Apparently Twitter did this and saw a massive performance increase.

Mike.
Steve Turner - SQL Managed
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I know this post was started some time ago but thought I'd contribute some info that I haven't seen in the other posts in case the original author is still interested. I've run SQL on VMWare and XenServer and have a sharepoint server running on HyperV now but not hitting it too hard yet. I think from the database performance perspective you're going to see comparable results from any of the three hypervisors, depending on proper configuration, for small and medium sized databases. Can't speak to VLDBs.

The bigger difference between the three products are the features and the hassle associated with them. I really didn't care for XenServer from an administration standpoint, but have the least amount of experience there. HyperV is also more of a hassle administratively compared to VMWare what with the virtual machine config files getting corrupted easily and the increased necessity of host server reboots due to the monthly patch Tuesday Windows updates. Microsoft has available a "hypervisor only" verison of HyperV and maybe that requires fewer reboots and uses less host resources than when installing Server 2008 w/ HyperV, but I have no hands on experience with that one.

As for high availability, VMWare provides hardware layer redundancy, not application layer redundancy. Same for HyperV. VMWare Enterprise includes HA (High Availability), vMotion, and FT (Fault Tolerance).
With an HA cluster two or more ESX boxes are clustered together and a Virtual Machine running on one ESX host in the cluster will get migrated and booted up on another ESX host in the cluster in the case that the host machine it is running on goes offline. Notice the Windows VM has to boot up and will likely say to you "why was I shut down improperly before?"
With vMotion you migrate the VM in a controlled fashion from one ESX box to another with no loss of user session. You use this for planned hardware maintenance and ESX updates.
With FT you have a VM running on one host or ESX box and a mirror of that VM running on another box. If the host goes offline, client sessions get immediately redirected to the mirror and vSphere starts building a new mirror on some other ESX box in the cluster. This is like a combination of HA and vMotion and in fact uses the same technology.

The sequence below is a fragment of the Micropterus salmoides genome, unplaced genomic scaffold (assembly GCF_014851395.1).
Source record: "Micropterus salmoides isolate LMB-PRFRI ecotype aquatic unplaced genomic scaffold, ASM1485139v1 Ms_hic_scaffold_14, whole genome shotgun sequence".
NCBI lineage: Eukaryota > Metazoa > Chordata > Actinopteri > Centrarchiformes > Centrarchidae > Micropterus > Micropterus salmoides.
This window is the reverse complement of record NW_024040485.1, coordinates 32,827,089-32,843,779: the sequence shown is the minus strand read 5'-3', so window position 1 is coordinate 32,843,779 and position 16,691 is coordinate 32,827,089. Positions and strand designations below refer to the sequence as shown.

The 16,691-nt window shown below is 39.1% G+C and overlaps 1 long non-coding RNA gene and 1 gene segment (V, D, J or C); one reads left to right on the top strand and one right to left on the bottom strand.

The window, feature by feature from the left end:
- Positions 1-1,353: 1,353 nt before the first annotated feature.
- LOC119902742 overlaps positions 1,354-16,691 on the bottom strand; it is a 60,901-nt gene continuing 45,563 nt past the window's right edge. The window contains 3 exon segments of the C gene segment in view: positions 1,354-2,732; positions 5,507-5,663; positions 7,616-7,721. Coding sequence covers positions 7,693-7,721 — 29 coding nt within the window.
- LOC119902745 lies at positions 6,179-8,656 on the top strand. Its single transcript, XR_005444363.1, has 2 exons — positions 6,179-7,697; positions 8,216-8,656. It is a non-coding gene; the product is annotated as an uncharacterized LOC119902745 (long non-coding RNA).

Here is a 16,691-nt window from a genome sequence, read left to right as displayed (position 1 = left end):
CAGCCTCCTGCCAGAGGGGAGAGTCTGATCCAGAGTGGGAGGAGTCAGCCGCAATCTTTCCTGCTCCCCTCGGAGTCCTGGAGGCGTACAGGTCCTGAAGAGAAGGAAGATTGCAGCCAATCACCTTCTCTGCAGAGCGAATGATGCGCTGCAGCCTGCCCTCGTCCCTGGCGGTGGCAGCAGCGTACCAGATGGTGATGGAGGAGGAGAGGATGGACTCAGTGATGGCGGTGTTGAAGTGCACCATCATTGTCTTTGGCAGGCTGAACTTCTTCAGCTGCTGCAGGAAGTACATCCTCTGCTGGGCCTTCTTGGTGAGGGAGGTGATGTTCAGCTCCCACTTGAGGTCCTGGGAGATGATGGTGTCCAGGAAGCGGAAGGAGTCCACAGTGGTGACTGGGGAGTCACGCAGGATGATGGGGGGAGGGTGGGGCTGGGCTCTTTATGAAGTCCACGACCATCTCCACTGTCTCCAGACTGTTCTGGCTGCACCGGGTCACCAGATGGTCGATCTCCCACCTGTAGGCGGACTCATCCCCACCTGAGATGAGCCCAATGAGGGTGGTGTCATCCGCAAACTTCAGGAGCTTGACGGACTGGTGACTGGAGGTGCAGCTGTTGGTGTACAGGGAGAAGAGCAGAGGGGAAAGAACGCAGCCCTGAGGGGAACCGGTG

But the bad news is... what happens if the VM bluescreens due to a virus or some other problem? Or what if you need to install Windows updates and reboot the VM? What if you have to install a service pack on SQL Server? None of the above help in that situation.

Still reading? OK, now I'm getting to the clustering question. VMWare does support MSCS or Failover Clustering as MS started calling it in Server 2008. But there are a lot of caveats. There's a "supported configurations" sheet that VMWare has out for each version of vSphere and none of them support Microsoft clustering when the shared storage is accessed over iSCSI or NFS or FCoE- only Fibre Channel is supported. Also, when using Fibre Channel they don't support NPIVs, which is very useful in virtual environments. (It's possible vSphere 5 now does support NPIV, I haven't read the specs closely).
All that "does not support" stuff being said, it all works. I've setup Failover Clusters using both iSCSI storage and FC storage with NPIV. all in vSphere 4/4.1. I'm sure VMWare would just say to you, if you called for support, that they can give "Best Effort" support only.

I know that was more like an article than a forum reply. In fact, I think maybe I have written about this elsewhere. But oh well, hopefully it is useful information.

SQL Managed
scott.shaw
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Steve,

That's a lot of great information. You should definitely consider submitting an article on virtual clustering!

It has always seemed clustering in vm is much more hassle than it's worth. It is my understanding that you also can't vMotion clustered systems but I haven't tried this in practice.

We recently had a vendor ask for SQL cluster in our VM environment. We instead settled on database mirroring which, to me, makes much more sense.

Scott
Steve Turner - SQL Managed
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Thanks Scott. I agree that it is a bit of a hassle. And I also would lean toward mirroring instead of clustering. Looking forward to the advancement in that area with SQL 2012.
Here is a link to the VMWare knowledgebase article that lists all versions of vSphere with links to the PDFs with instructions for setting up Failover Clustering and all the caveats. It does list Fault Tolerance and vMotion as not being supported. I've never tried to vMotion one of my clustered SQL VMs but I imagine if it even works it could cause a failover event because of the sensitive nature of the cluster (keepalives). Performing a manual failover of the cluster and then shutting down the passive VM would be the way to go.
Here is a link to a Microsoft blog laying out the "Guest Clustering" from their side.

Steve